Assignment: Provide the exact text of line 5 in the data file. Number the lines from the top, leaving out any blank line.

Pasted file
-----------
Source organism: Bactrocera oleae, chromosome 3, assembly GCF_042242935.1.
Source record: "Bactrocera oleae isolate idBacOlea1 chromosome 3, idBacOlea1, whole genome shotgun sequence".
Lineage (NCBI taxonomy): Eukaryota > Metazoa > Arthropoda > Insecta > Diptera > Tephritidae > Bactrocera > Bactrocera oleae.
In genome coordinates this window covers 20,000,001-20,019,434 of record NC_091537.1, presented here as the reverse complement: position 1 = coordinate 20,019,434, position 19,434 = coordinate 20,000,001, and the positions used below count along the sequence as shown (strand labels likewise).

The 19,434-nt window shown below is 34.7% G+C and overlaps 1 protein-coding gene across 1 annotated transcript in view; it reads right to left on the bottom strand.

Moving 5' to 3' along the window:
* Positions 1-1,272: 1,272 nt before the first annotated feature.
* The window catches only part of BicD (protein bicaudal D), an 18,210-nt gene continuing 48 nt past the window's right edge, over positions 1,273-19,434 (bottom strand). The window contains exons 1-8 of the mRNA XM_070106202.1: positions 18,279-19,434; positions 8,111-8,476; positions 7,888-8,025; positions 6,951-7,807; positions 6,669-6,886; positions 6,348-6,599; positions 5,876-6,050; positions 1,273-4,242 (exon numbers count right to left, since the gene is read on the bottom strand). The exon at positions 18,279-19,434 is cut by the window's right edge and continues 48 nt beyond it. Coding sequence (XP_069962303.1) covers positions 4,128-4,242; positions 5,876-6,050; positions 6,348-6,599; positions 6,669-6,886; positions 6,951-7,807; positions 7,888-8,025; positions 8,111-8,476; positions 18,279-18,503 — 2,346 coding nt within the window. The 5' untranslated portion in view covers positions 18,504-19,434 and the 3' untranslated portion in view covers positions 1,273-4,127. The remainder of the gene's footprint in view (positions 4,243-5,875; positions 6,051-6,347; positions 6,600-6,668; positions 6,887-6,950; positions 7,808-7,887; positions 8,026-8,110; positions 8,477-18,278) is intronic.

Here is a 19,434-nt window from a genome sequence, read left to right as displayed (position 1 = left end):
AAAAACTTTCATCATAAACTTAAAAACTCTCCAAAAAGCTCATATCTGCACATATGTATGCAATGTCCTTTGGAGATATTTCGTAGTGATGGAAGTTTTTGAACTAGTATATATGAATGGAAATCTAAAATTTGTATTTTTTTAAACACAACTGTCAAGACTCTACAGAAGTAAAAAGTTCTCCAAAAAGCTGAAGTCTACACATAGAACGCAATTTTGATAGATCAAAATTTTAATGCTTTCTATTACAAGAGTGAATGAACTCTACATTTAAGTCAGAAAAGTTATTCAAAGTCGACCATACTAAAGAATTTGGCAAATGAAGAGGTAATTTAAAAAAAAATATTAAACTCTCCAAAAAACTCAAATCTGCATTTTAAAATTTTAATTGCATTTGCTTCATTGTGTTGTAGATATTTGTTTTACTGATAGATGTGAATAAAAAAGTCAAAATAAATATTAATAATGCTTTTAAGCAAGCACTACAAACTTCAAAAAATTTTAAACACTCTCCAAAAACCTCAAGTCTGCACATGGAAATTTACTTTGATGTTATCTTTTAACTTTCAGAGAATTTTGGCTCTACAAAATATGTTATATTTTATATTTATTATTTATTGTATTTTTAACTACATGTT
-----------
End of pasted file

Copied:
The 19,434-nt window shown below is 34.7% G+C and overlaps 1 protein-coding gene across 1 annotated transcript in view; it reads right to left on the bottom strand.